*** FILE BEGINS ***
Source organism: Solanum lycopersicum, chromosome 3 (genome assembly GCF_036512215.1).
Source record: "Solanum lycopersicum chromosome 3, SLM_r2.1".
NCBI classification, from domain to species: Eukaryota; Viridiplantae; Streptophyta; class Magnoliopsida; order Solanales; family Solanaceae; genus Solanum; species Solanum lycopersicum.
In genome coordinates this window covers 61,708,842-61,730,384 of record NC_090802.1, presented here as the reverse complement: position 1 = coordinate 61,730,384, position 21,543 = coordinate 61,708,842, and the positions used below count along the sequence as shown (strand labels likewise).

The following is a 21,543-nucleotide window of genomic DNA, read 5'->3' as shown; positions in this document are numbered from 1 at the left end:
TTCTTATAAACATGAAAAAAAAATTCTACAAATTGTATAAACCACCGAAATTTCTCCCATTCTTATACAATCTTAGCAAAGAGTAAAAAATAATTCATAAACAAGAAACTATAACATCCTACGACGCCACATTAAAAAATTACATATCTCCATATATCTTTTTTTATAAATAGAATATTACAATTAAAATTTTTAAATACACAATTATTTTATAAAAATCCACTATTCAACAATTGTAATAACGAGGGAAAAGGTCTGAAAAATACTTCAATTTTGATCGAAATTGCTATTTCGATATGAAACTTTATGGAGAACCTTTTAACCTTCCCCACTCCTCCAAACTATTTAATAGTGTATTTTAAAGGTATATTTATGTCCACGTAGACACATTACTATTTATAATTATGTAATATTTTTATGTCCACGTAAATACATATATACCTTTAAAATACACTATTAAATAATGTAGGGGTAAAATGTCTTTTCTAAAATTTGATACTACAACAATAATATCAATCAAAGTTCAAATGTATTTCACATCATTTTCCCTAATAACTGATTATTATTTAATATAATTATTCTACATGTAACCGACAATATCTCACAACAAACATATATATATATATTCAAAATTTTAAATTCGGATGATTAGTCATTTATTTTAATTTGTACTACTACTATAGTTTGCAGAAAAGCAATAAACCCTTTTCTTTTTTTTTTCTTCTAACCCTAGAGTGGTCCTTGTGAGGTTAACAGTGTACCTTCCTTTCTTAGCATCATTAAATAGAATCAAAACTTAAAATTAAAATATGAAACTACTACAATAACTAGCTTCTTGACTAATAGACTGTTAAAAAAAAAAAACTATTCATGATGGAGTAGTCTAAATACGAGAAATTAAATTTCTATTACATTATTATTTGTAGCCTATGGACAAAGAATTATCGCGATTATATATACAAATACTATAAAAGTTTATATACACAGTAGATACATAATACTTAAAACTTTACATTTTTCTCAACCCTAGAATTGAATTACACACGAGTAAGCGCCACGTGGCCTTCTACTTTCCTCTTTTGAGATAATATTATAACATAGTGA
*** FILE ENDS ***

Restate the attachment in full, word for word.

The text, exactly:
Source organism: Solanum lycopersicum, chromosome 3 (genome assembly GCF_036512215.1).
Source record: "Solanum lycopersicum chromosome 3, SLM_r2.1".
NCBI classification, from domain to species: Eukaryota; Viridiplantae; Streptophyta; class Magnoliopsida; order Solanales; family Solanaceae; genus Solanum; species Solanum lycopersicum.
In genome coordinates this window covers 61,708,842-61,730,384 of record NC_090802.1, presented here as the reverse complement: position 1 = coordinate 61,730,384, position 21,543 = coordinate 61,708,842, and the positions used below count along the sequence as shown (strand labels likewise).

The following is a 21,543-nucleotide window of genomic DNA, read 5'->3' as shown; positions in this document are numbered from 1 at the left end:
TTCTTATAAACATGAAAAAAAAATTCTACAAATTGTATAAACCACCGAAATTTCTCCCATTCTTATACAATCTTAGCAAAGAGTAAAAAATAATTCATAAACAAGAAACTATAACATCCTACGACGCCACATTAAAAAATTACATATCTCCATATATCTTTTTTTATAAATAGAATATTACAATTAAAATTTTTAAATACACAATTATTTTATAAAAATCCACTATTCAACAATTGTAATAACGAGGGAAAAGGTCTGAAAAATACTTCAATTTTGATCGAAATTGCTATTTCGATATGAAACTTTATGGAGAACCTTTTAACCTTCCCCACTCCTCCAAACTATTTAATAGTGTATTTTAAAGGTATATTTATGTCCACGTAGACACATTACTATTTATAATTATGTAATATTTTTATGTCCACGTAAATACATATATACCTTTAAAATACACTATTAAATAATGTAGGGGTAAAATGTCTTTTCTAAAATTTGATACTACAACAATAATATCAATCAAAGTTCAAATGTATTTCACATCATTTTCCCTAATAACTGATTATTATTTAATATAATTATTCTACATGTAACCGACAATATCTCACAACAAACATATATATATATATTCAAAATTTTAAATTCGGATGATTAGTCATTTATTTTAATTTGTACTACTACTATAGTTTGCAGAAAAGCAATAAACCCTTTTCTTTTTTTTTTCTTCTAACCCTAGAGTGGTCCTTGTGAGGTTAACAGTGTACCTTCCTTTCTTAGCATCATTAAATAGAATCAAAACTTAAAATTAAAATATGAAACTACTACAATAACTAGCTTCTTGACTAATAGACTGTTAAAAAAAAAAAACTATTCATGATGGAGTAGTCTAAATACGAGAAATTAAATTTCTATTACATTATTATTTGTAGCCTATGGACAAAGAATTATCGCGATTATATATACAAATACTATAAAAGTTTATATACACAGTAGATACATAATACTTAAAACTTTACATTTTTCTCAACCCTAGAATTGAATTACACACGAGTAAGCGCCACGTGGCCTTCTACTTTCCTCTTTTGAGATAATATTATAACATAGTGA